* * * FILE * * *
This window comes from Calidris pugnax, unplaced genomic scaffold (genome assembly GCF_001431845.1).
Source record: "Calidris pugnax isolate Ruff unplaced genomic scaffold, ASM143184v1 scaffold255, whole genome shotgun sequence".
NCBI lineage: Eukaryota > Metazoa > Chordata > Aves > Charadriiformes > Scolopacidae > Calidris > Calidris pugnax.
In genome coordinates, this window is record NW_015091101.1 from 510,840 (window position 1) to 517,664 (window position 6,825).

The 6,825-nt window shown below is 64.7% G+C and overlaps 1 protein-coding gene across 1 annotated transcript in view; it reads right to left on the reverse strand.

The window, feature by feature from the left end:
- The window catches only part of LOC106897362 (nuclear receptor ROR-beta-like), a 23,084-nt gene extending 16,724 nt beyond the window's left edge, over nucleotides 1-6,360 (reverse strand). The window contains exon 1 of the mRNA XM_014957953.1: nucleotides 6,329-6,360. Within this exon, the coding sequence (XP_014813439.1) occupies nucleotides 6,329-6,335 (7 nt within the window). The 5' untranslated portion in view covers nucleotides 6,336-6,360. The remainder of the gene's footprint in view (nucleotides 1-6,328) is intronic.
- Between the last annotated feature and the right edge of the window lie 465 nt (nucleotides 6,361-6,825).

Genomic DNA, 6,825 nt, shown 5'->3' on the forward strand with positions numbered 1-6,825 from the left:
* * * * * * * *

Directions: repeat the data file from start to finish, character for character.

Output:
This window comes from Calidris pugnax, unplaced genomic scaffold (genome assembly GCF_001431845.1).
Source record: "Calidris pugnax isolate Ruff unplaced genomic scaffold, ASM143184v1 scaffold255, whole genome shotgun sequence".
NCBI lineage: Eukaryota > Metazoa > Chordata > Aves > Charadriiformes > Scolopacidae > Calidris > Calidris pugnax.
In genome coordinates, this window is record NW_015091101.1 from 510,840 (window position 1) to 517,664 (window position 6,825).

The 6,825-nt window shown below is 64.7% G+C and overlaps 1 protein-coding gene across 1 annotated transcript in view; it reads right to left on the reverse strand.

The window, feature by feature from the left end:
- The window catches only part of LOC106897362 (nuclear receptor ROR-beta-like), a 23,084-nt gene extending 16,724 nt beyond the window's left edge, over nucleotides 1-6,360 (reverse strand). The window contains exon 1 of the mRNA XM_014957953.1: nucleotides 6,329-6,360. Within this exon, the coding sequence (XP_014813439.1) occupies nucleotides 6,329-6,335 (7 nt within the window). The 5' untranslated portion in view covers nucleotides 6,336-6,360. The remainder of the gene's footprint in view (nucleotides 1-6,328) is intronic.
- Between the last annotated feature and the right edge of the window lie 465 nt (nucleotides 6,361-6,825).

Genomic DNA, 6,825 nt, shown 5'->3' on the forward strand with positions numbered 1-6,825 from the left: